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$2 million awarded in dairy suit

Jury says silo unloader failed

By Janet Kubat Willette

jkubat@agrinews.com

RED WING, Minn. -- A Goodhue County jury recently awarded $2 million to Lexvold Dairy Partners in the case of a defective silo unloader.

The award -- one of the largest ever in a Goodhue County civil trial -- compensates Brent Lexvold, Brian Lexvold and Roseanne Lexvold for damages accrued when a Big Jim Quantum silo unloader allegedly malfunctioned on their dairy farm.

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Rochester attorney Will Mahler, who along with Charles Bird represented the Lexvolds, said the silo unloader was made by Ft. Atkinson, Wis.-based J-Star Industries to capitalize on the design flaws of the Harvestore silo.

Mahler and Bird represented several farmers in their claims against Harvestore, the now-defunct silo manufacturer, in the 1980s.

Mahler said the silo unloader fluffed the feed in the silo, and as soon as it was exposed to air, the feed began to spoil. Because the cows didn't eat the spoiled feed they developed a condition called rumenacidosis, Mahler said. This digestive condition leads to reduced milk production, reproduction problems and lameness.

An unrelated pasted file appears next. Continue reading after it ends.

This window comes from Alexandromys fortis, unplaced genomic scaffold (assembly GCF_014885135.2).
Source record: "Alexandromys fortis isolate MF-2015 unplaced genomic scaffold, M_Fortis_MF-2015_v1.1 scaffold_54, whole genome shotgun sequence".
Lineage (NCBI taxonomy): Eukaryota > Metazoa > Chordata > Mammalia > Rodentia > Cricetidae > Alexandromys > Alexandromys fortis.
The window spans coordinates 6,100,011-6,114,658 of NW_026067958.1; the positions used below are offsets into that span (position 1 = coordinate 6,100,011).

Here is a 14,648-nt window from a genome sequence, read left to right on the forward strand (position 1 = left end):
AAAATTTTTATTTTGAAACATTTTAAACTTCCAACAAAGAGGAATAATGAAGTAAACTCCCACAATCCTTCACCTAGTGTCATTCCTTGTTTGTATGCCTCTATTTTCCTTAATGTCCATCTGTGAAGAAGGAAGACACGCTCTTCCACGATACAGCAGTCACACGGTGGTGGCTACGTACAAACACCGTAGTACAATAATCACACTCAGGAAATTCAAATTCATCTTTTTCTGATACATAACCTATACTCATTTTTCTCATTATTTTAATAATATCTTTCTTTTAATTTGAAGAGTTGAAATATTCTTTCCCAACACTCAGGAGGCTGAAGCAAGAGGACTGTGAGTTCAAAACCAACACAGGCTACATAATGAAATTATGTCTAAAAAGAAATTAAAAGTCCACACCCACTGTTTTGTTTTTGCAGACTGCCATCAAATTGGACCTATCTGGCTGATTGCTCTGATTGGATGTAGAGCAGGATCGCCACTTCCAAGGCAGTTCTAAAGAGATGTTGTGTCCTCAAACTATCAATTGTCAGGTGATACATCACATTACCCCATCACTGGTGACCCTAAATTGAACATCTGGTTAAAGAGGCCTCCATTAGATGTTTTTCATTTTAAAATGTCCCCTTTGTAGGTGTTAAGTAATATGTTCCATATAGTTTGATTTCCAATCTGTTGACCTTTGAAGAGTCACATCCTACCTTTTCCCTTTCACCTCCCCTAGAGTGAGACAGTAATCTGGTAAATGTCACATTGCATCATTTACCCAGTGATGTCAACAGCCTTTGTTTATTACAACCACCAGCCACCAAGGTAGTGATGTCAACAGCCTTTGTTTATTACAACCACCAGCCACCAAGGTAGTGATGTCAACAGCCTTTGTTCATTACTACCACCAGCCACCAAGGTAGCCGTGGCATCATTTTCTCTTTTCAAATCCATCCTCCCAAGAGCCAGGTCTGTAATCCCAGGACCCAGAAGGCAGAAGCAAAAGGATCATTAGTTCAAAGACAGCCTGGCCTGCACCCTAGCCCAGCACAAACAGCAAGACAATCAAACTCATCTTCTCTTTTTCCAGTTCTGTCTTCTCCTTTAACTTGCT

"This is exactly what happened on the Lexvold farm," Mahler said.

Rochester attorney Doug Boese, who represented J-Star Industries, disputes Mahler's claim.

The Big Jim Quantum silo unloader and its predecessors have been on the market since the 1950s and there have been few complaints about the product, said Boese, an attorney with the firm Dunlap and Seeger.

The Big Jim Quantum silo unloader has been on the market since 1997 and there are 350 to 380 in use, Boese said.

"This is the first time anyone has complained," Boese said.

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He expects the company to decide whether to ask for a new trial in the next couple of weeks. The company can ask the judge to modify the amount awarded or to order a new trial. J-Star has 30 days to respond after the judge issues his findings.

The Lexvold vs. J-Star Industries case was filed May 2000 and the jury's decision was reached Feb. 1.

The jury found that J-Star falsely represented facts to the Lexvolds and that the company knew the claims were false at the time they were made. The jury also ruled that J-Star violated the Consumer Protection Statue, allowing the Lexvolds to recover court costs.

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